multiple disciplines welcoming theories from both politics, media
studies, communications, sociology and anthropology.

We are very much looking forward to your submission. Possible themes
could suit, but are not limited to these following themes:


This section will cover both the history of broadcasting, the history of
public service broadcasting. Discussions will include how broadcasters
once enjoyed a monopoly on news, much different to today when news is
available on a plethora of broadcasters, media and platforms.


This section will introduce a range of different approaches to studying
TV news making.


This section gives an insight into some of the most central issues in
the study of TV news making today. Concepts of democracy and the public
sphere will be central categories of analysis.**



Among others, this section will introduce some of the main discussions
on multiskilling journalism and the use of social media for broadcast
news today. The section will also devote space to focus on how
journalists perceive current changes and how this influences workflows.

This section will provide a global perspective to current debate of TV
news making. As may be shown, TV news still plays a crucial part in
nation building, democracy and local governance around the world.

So, will TV news survive? Is this a time of apocalypse or opportunity
for Broadcast news? No doubt the role of TV news is rapidly changing.
Where will TV news making be in ten years? And what exactly will the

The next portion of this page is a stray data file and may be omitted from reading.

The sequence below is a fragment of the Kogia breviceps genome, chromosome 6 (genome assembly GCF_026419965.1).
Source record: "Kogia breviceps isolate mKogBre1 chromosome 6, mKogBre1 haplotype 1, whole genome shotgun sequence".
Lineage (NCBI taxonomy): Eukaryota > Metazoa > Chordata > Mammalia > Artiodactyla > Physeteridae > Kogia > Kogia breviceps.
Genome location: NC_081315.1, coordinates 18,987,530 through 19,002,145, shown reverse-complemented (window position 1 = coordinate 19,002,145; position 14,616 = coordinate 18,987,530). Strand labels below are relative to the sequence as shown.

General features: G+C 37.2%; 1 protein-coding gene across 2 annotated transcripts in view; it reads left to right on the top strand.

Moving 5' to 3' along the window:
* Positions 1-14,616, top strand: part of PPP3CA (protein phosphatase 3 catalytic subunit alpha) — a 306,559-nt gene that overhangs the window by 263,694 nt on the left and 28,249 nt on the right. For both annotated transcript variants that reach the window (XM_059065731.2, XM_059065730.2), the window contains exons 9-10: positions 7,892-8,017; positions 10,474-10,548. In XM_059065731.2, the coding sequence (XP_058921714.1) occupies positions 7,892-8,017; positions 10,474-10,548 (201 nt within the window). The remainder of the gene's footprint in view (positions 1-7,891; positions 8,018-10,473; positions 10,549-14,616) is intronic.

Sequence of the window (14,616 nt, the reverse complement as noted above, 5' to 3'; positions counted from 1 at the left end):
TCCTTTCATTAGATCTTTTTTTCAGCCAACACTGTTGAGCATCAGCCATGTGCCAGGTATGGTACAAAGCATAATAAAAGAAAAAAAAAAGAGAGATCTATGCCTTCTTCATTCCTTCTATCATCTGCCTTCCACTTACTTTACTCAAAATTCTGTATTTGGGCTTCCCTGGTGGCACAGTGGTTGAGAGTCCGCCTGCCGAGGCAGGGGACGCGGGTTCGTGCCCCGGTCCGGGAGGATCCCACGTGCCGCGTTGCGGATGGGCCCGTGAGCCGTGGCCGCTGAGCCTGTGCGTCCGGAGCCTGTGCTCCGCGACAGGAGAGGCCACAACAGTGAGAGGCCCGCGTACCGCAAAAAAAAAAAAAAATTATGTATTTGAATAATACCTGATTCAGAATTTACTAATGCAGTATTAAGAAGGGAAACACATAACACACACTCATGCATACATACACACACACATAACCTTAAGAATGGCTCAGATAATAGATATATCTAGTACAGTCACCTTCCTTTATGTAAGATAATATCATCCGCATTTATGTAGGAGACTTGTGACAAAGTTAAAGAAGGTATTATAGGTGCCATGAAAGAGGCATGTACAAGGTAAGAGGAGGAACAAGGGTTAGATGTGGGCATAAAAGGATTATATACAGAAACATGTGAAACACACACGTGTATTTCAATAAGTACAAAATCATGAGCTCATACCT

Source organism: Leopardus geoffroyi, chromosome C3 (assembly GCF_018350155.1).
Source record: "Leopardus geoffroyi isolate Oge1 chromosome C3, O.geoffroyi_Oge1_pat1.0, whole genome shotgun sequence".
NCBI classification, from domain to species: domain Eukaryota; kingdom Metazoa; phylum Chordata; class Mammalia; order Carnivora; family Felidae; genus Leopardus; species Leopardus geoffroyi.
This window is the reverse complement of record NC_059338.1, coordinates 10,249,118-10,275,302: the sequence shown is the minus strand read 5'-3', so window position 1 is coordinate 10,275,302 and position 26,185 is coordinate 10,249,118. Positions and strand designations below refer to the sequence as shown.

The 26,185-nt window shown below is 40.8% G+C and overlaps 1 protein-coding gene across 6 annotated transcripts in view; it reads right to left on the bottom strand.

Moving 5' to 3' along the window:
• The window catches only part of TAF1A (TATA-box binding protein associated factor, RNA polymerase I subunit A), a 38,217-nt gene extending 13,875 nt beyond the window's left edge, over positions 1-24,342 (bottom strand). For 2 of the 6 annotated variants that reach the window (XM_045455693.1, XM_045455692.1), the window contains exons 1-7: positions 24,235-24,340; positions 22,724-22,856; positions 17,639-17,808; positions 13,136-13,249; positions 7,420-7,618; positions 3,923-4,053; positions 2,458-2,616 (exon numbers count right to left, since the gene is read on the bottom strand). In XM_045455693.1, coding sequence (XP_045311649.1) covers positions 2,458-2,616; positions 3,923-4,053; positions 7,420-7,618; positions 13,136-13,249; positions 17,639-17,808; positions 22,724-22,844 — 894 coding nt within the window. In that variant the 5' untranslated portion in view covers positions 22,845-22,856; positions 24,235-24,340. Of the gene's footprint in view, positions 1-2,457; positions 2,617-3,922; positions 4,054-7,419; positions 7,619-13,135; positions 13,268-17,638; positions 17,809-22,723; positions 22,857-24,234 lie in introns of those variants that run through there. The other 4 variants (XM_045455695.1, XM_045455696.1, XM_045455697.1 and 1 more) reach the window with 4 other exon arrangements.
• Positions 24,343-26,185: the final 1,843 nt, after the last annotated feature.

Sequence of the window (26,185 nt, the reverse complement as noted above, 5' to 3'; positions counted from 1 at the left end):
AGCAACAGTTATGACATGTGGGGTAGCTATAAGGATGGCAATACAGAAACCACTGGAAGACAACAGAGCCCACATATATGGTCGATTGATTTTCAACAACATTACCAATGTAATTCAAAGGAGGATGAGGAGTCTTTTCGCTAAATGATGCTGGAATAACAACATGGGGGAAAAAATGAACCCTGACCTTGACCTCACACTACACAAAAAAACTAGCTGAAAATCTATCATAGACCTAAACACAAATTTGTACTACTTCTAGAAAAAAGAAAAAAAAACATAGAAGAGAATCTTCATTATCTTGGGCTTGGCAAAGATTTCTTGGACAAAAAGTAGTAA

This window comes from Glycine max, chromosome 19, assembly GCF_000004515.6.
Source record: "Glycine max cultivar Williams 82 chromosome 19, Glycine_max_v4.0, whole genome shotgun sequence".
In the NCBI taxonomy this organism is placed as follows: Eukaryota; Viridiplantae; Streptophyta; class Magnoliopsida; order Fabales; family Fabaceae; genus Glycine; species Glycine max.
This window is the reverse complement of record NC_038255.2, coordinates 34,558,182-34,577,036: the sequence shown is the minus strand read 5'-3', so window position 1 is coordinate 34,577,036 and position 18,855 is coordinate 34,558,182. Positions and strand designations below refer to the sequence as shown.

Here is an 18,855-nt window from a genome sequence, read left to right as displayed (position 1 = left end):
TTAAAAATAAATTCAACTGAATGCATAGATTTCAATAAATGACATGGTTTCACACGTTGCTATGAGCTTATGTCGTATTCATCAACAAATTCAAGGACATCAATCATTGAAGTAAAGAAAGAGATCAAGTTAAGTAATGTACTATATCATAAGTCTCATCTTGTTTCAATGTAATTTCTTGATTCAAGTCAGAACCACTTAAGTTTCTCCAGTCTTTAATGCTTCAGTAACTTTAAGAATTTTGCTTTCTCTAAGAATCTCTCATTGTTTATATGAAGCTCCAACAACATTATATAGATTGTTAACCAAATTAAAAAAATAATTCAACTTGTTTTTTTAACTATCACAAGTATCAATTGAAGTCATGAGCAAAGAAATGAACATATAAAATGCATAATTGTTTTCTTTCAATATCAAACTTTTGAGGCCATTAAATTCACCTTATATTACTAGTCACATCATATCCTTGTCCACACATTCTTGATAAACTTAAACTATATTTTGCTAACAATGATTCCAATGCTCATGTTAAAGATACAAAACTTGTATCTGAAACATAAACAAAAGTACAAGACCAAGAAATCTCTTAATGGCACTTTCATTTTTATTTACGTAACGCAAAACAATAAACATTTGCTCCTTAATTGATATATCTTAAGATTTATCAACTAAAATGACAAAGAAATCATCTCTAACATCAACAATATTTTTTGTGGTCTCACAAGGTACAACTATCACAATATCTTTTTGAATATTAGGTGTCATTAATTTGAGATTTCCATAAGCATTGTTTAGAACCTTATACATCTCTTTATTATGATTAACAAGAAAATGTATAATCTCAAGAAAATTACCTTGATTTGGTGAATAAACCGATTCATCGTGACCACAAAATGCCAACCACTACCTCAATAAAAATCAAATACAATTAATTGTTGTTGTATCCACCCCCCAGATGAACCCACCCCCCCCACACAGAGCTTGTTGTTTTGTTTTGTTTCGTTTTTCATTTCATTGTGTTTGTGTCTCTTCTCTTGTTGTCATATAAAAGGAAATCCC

Internet and the increased demand for using social media mean to TV
news? This section will attempt at answering some of these, and many
more questions facing TV journalism makers and TV news researchers today.

Funded PHD Studentships in Sport, Media & Gender

The Media group in the Faculty of Arts Design and Social Sciences is
currently inviting applications for fully-funded doctoral studentships
in the field of *Sport, Media and Gender* to join our PhD programme at
Northumbria University through the AHRC Northern Bridge Consortium.

For details and to apply (deadline: 9th January 2019), please visit the
Northumbria University website

*Project Title: *New approaches to the study of representations of
sportswomen and/or femininity in British sports media

*Project Rationale and Description:*
The development of rigorous, theoretically informed explanations of the
meanings, effects and practices of the sports media’s construction of
femininity has a long history dating back to the 1970s. However, there
are contemporary challenges to our understanding of the role and
influence of sports media in the representation of gendered identity,
not least due to the recent scale and pace of technological change in
the media such as, for example, the advent of social media as well as